Essay and Answer Writing

“A man may die, nations may rise and fall, but an idea lives on”

‘A word, an idea has the power to change the world’. The oft repeated adage has been proven right, time and again. As Victor Hugo had once famously said, ‘no army can withstand the strength of an idea whose time has come’. An idea can withstand the tests of time, no matter how hard the opposition is. Great ideas have influenced societies since time immemorial. Be it the works of centuries old philosophers, writers, painters etc. or great discoveries in science and medicine, all of these have and continue to influence us today. Renaissance and Enlightenment ideals are followed widely even today; as are the theories of French Revolution which gave birth to the notions of ‘equality’ and ‘liberty’. Lenin, the leader of Russian Revolution in the 20th century was moved by Karl Marx’s ‘Das Capital’, written in the 19th century. It is perhaps because of this reason that one is repeatedly reminded that a ‘pen can achieve what a sword can’t’. 
Death and mortality of all beings is ensured by the natural law of life. The same is somewhat true for nations too. History has witnessed the rise and fall of great nations – civilisations of Egypt and Indus, the Roman Empire, the Ashokan Empire, or more recently the Soviet Union – all of which highlight the infallibility of nature. Discovery and exploration are key to human survival. Exploration of one’s surroundings, provides for a gateway to new discoveries and understandings of our purpose here on earth. However, it is also important for one strive to gain knowledge while maintaining an acceptance of their mental limits. Blindly soaring high above the ground and a wilful ignorance for one’s surroundings cannot lead to greatness.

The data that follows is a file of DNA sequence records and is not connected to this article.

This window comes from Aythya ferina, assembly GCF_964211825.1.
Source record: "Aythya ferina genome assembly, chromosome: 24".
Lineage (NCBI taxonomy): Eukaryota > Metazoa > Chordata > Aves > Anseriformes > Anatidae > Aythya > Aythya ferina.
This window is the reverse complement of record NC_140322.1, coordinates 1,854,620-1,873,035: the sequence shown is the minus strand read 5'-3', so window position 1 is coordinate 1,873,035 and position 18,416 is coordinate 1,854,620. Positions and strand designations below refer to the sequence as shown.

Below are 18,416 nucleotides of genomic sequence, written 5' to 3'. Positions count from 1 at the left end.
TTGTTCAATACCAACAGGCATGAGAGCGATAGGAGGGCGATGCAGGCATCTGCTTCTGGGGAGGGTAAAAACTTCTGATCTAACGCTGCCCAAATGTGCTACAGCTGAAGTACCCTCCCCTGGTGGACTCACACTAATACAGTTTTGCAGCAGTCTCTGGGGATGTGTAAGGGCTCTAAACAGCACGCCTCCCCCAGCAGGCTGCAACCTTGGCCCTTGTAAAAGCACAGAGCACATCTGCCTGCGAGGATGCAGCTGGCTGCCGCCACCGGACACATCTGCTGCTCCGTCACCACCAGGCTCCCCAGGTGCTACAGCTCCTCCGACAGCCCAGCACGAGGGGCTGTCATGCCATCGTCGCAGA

Political manoeuvres, or a war won solely on the backs of violence and bloodshed is temporary. The power of the sword ends in loss, defeat, and destruction because of the incurring death and loss. It may help someone conquer lands but can never conquer someone’s mind. The famous sonnet of 1818 ‘Ozymandias’ too explores the fate of history and the ravages of time - even the greatest men and the empires they forge are impermanent, their legacies fated to decay into oblivion.
There are many examples where writers have changed the world and demonstrated the power of the written word. Machiavelli, the Italian diplomat of 15th century is often called the father of modern political theory whose work the ‘The Price’ remains a handbook for political scientists. Swami Vivekananda and Mahatma Gandhi’s ideals of non-violence, hard-work and spirituality have withstood centuries. Adam Smith and Karl Marx’s economic and social theories continue to shape young minds. And these are only few of the many such examples of globally acknowledged thinkers and writers whose ideas have broken shackles of time, age, society and boundaries. Ideas have also led to revolutions and toppling of society’s evils. Fight against slavery, racism, child labour, female infanticide, rights for women, etc. were all fought with the power of pen and mind. It is perhaps for this reason that every nation today strives at protecting and nurturing its ‘intelligentsia’. They are a nation’s cultural and social vanguard, whose critique, guidance and mental labour helps a nation strive for success. 
The vitality of an ‘idea’ can be compared to Alfred Lord Tennyson’s famous poem “The Brook” where the poet writes that ‘men may come and men may go, but I go on forever’. A powerful idea remains forever, long after its birth-giver is gone. An idea has the power to influence thousands of minds, and the uniqueness of human kind lies in their ability to think and act. Despite human’s mortality, the power an idea remains eternal.

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